Re: [TLS] Last Call: draft-hoffman-tls-additional-random-ext (Additional Random

Nicolas Williams <> Mon, 26 April 2010 17:28 UTC

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Date: Mon, 26 Apr 2010 12:26:29 -0500
From: Nicolas Williams <>
To: Marsh Ray <>
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Cc:, Paul Hoffman <>,
Subject: Re: [TLS] Last Call: draft-hoffman-tls-additional-random-ext (Additional Random
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On Mon, Apr 26, 2010 at 12:12:36PM -0500, Marsh Ray wrote:
> On 4/23/2010 12:12 PM, Nicolas Williams wrote:
> > 
> > Irrelevant: if the random octets being sent don't add entropy (because
> > they are sent in cleartext) then this extension is completely orthogonal
> > to PRNG failures.
> Even though they are sent in-the-clear, the random data do serve the
> same useful purpose as the existing [cs]_random data.

This is true, but those are already plenty large enough.  If the
argument is that the client and server random from the TLS hellos are
not large enough, then let's hear that argument.

> Because they are unpredictable they make offline precomputation harder.
> I think of it as adding entropy into offline computation, without adding
> any to the online computation.

The right term for this might be "confounding" (but then, it's a term
I've only seen in use in the context of Kerberos).

> I would think that the current 224-256 bits is enough to thwart offline
> attacks. The attacker would need something proportional to 2**224
> storage to store the results of his precomputation, no?


> Assume attacker can knock off 2**42 using rainbow table techniques (he
> has a 1024 unit cluster of CPUs which can each compute one result online
> every clock at 4GHz). So he needs to store something like 2**182 results
> from his precomputation. Assuming 1 bit per result, probably you'd need
> more. Raw HDDs are the cheapest form of mass storage today at $75/TB
> (10**12 bytes?). Such a system would cost
>              $ 5746858278247083218843801351813700000000000.00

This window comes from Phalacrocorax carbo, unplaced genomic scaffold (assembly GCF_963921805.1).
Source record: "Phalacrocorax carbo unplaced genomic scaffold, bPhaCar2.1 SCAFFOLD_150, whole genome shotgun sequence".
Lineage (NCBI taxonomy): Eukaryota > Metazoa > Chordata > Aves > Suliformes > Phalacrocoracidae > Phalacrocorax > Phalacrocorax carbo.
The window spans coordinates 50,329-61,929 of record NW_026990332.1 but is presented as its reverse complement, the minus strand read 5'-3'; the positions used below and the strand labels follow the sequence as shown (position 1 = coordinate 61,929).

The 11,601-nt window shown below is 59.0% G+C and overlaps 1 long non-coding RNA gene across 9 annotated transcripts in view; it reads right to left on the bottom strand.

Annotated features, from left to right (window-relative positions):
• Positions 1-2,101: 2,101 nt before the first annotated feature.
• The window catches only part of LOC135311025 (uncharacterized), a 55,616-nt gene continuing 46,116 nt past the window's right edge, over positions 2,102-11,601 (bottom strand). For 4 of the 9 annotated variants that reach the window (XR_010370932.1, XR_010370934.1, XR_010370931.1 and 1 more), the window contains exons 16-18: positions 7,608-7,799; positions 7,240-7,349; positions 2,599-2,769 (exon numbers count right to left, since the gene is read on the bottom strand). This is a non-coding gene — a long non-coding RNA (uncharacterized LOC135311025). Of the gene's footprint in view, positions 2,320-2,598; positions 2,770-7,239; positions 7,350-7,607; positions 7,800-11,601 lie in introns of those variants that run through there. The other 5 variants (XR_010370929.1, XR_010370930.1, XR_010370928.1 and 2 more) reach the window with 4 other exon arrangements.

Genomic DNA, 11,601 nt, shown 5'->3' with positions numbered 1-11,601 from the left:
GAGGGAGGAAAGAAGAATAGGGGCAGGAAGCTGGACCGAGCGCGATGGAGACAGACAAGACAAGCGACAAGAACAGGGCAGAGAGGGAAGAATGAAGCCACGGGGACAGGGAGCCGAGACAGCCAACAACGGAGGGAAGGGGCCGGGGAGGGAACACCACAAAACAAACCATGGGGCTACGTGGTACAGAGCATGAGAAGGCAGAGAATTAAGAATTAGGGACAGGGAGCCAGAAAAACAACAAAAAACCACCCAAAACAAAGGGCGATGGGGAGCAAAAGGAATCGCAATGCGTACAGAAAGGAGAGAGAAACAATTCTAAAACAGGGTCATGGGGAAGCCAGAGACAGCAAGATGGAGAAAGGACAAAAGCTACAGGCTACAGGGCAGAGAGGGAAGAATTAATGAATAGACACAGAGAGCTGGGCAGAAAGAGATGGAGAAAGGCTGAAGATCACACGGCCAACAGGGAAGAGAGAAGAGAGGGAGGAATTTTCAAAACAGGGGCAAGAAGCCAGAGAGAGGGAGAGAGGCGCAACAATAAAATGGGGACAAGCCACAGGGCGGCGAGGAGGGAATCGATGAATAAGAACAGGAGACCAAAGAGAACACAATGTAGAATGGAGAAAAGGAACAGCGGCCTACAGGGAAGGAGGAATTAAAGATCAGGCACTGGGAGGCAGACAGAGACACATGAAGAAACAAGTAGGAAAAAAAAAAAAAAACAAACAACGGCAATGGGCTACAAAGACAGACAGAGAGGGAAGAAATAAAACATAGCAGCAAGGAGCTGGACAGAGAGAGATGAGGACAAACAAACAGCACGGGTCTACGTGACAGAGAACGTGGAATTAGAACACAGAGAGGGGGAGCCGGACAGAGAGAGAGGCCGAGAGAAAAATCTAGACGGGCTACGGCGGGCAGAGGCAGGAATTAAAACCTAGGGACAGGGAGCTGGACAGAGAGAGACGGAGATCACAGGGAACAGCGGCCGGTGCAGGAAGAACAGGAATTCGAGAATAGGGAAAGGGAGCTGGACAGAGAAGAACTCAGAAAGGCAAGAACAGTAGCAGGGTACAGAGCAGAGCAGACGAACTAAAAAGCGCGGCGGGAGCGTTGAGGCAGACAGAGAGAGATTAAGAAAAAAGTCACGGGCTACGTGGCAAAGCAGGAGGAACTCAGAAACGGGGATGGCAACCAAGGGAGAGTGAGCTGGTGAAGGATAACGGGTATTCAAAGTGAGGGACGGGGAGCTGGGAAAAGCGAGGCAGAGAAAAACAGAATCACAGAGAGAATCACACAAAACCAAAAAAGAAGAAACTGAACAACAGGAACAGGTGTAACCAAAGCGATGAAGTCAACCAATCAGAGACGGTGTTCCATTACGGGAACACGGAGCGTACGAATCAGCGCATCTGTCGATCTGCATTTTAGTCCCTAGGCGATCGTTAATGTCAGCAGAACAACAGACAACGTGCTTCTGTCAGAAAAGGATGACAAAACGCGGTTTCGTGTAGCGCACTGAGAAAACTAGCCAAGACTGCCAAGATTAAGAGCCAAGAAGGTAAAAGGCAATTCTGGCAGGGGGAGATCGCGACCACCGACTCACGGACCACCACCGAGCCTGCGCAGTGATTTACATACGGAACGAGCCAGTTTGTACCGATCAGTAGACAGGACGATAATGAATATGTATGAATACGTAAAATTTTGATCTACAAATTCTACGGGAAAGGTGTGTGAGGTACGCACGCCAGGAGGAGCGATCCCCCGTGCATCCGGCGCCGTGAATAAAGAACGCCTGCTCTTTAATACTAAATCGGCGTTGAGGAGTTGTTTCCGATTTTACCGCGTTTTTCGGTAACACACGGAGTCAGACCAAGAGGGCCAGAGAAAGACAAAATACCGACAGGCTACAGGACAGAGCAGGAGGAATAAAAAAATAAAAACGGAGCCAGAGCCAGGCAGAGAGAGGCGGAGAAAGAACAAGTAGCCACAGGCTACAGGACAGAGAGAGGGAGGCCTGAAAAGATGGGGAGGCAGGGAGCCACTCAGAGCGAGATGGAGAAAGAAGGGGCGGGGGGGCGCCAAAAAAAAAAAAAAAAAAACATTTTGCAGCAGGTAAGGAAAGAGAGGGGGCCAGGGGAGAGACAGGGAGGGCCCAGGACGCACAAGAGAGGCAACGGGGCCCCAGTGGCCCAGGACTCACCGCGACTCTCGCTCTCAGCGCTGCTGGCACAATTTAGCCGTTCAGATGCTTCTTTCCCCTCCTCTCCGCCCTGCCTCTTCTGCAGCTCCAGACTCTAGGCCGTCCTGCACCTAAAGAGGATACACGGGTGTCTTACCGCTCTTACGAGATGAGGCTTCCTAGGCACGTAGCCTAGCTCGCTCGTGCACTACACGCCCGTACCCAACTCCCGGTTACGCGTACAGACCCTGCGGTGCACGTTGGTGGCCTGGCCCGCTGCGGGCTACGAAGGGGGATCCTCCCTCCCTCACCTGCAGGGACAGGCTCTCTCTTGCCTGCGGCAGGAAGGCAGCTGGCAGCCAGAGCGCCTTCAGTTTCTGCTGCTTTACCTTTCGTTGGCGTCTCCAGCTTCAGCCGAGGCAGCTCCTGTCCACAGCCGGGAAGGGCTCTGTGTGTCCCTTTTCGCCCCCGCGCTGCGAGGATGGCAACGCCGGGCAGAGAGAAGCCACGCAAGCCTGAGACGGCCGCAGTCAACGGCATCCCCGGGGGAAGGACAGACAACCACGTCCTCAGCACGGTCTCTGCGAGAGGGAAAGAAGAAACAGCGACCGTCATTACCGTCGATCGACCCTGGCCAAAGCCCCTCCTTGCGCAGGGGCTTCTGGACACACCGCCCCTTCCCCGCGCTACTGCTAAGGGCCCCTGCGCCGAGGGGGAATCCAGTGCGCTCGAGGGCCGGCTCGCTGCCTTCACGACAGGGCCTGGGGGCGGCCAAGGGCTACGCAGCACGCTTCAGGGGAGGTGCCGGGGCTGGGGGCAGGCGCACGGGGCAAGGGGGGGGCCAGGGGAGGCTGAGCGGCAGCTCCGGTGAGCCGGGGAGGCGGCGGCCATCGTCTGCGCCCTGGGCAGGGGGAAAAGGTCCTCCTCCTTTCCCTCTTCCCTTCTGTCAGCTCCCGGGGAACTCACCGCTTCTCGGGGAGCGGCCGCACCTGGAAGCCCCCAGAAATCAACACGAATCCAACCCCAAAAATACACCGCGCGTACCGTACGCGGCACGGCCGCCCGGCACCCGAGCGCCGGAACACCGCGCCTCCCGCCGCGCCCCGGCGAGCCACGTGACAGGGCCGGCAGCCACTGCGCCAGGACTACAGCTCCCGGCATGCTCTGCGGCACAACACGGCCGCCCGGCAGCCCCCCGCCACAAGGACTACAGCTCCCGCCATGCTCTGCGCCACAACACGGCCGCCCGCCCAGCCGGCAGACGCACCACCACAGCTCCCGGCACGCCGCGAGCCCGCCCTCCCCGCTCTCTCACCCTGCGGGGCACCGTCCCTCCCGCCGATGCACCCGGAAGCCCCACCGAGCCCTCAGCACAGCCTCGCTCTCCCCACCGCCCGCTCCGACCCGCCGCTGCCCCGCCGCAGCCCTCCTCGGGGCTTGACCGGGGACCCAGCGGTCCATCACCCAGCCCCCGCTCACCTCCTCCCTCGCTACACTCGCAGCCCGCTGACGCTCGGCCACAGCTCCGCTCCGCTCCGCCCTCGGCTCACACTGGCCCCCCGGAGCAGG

> today. Of course those costs are likely to decline over time.

2^182 bits of storage is not remotely a realistic number: it's about the
number of atoms in the Solar system (if I have my math right).

> > I do believe it's mostly harmless; I am concerned that 2^16 max octets
> > seems like a bit much, possibly a source of DoS attacks.  I believe it's
> > also useless.  As such I'm not opposed to it as an Experimental or even
> > Informational RFC.

Actually, I withdraw the above quoted comment: it's already the case
that a hello can bear large extensions.

> There is a danger with this proposal. In no way do I mean to suggest
> that Paul has any unstated motivations here.
> One aspect of saying that a data area is random is saying that the RFCs
> can impose no restrictions on it. Allowing arbitrary unstructured
> "random" data in the protocol opens the door for private extensions to
> be added by various parties.

I also don't think that Paul intends that.

> For example, it appears that 4 of the 32 bytes originally specified for
> random data got repurposed for GMT leaving "this is GMT but the clock is
> not required to be right" in the spec.
> Once a few more of these accumulate in the protocol without central
> coordination we end up with incompatibilities that the IETF process can
> no longer prevent.

Yes, but since we do need nonces in our protocol, I think this is a
risk we have to live with.  What you are arguing for, IIUC, is that
nonces shouldn't be extremely large, but just right -- I agree with